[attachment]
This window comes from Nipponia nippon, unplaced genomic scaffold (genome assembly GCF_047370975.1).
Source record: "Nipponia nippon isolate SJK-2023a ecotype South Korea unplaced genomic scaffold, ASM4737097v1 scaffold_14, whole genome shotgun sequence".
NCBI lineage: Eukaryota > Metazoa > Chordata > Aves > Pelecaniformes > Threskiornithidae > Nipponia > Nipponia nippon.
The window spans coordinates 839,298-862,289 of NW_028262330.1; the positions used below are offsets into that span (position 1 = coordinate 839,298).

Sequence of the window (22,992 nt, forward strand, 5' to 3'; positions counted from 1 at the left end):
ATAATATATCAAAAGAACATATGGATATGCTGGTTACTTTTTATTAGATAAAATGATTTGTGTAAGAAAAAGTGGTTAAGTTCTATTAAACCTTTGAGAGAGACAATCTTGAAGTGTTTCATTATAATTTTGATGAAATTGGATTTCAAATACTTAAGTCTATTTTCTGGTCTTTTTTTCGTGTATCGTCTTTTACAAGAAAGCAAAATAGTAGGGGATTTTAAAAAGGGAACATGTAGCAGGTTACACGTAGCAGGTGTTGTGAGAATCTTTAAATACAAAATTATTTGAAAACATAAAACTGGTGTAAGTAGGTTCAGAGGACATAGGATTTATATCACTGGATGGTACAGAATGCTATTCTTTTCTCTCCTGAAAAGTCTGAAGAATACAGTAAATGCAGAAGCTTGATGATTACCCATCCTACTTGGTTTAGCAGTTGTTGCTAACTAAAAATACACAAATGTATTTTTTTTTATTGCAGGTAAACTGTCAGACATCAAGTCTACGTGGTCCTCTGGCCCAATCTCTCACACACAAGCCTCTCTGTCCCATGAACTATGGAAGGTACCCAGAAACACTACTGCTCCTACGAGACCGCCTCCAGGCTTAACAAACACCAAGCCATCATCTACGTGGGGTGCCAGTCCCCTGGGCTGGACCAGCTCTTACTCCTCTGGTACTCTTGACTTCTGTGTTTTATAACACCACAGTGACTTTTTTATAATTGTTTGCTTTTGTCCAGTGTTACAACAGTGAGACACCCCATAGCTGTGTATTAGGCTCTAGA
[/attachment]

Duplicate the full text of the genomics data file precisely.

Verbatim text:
This window comes from Nipponia nippon, unplaced genomic scaffold (genome assembly GCF_047370975.1).
Source record: "Nipponia nippon isolate SJK-2023a ecotype South Korea unplaced genomic scaffold, ASM4737097v1 scaffold_14, whole genome shotgun sequence".
NCBI lineage: Eukaryota > Metazoa > Chordata > Aves > Pelecaniformes > Threskiornithidae > Nipponia > Nipponia nippon.
The window spans coordinates 839,298-862,289 of NW_028262330.1; the positions used below are offsets into that span (position 1 = coordinate 839,298).

Sequence of the window (22,992 nt, forward strand, 5' to 3'; positions counted from 1 at the left end):
ATAATATATCAAAAGAACATATGGATATGCTGGTTACTTTTTATTAGATAAAATGATTTGTGTAAGAAAAAGTGGTTAAGTTCTATTAAACCTTTGAGAGAGACAATCTTGAAGTGTTTCATTATAATTTTGATGAAATTGGATTTCAAATACTTAAGTCTATTTTCTGGTCTTTTTTTCGTGTATCGTCTTTTACAAGAAAGCAAAATAGTAGGGGATTTTAAAAAGGGAACATGTAGCAGGTTACACGTAGCAGGTGTTGTGAGAATCTTTAAATACAAAATTATTTGAAAACATAAAACTGGTGTAAGTAGGTTCAGAGGACATAGGATTTATATCACTGGATGGTACAGAATGCTATTCTTTTCTCTCCTGAAAAGTCTGAAGAATACAGTAAATGCAGAAGCTTGATGATTACCCATCCTACTTGGTTTAGCAGTTGTTGCTAACTAAAAATACACAAATGTATTTTTTTTTATTGCAGGTAAACTGTCAGACATCAAGTCTACGTGGTCCTCTGGCCCAATCTCTCACACACAAGCCTCTCTGTCCCATGAACTATGGAAGGTACCCAGAAACACTACTGCTCCTACGAGACCGCCTCCAGGCTTAACAAACACCAAGCCATCATCTACGTGGGGTGCCAGTCCCCTGGGCTGGACCAGCTCTTACTCCTCTGGTACTCTTGACTTCTGTGTTTTATAACACCACAGTGACTTTTTTATAATTGTTTGCTTTTGTCCAGTGTTACAACAGTGAGACACCCCATAGCTGTGTATTAGGCTCTAGA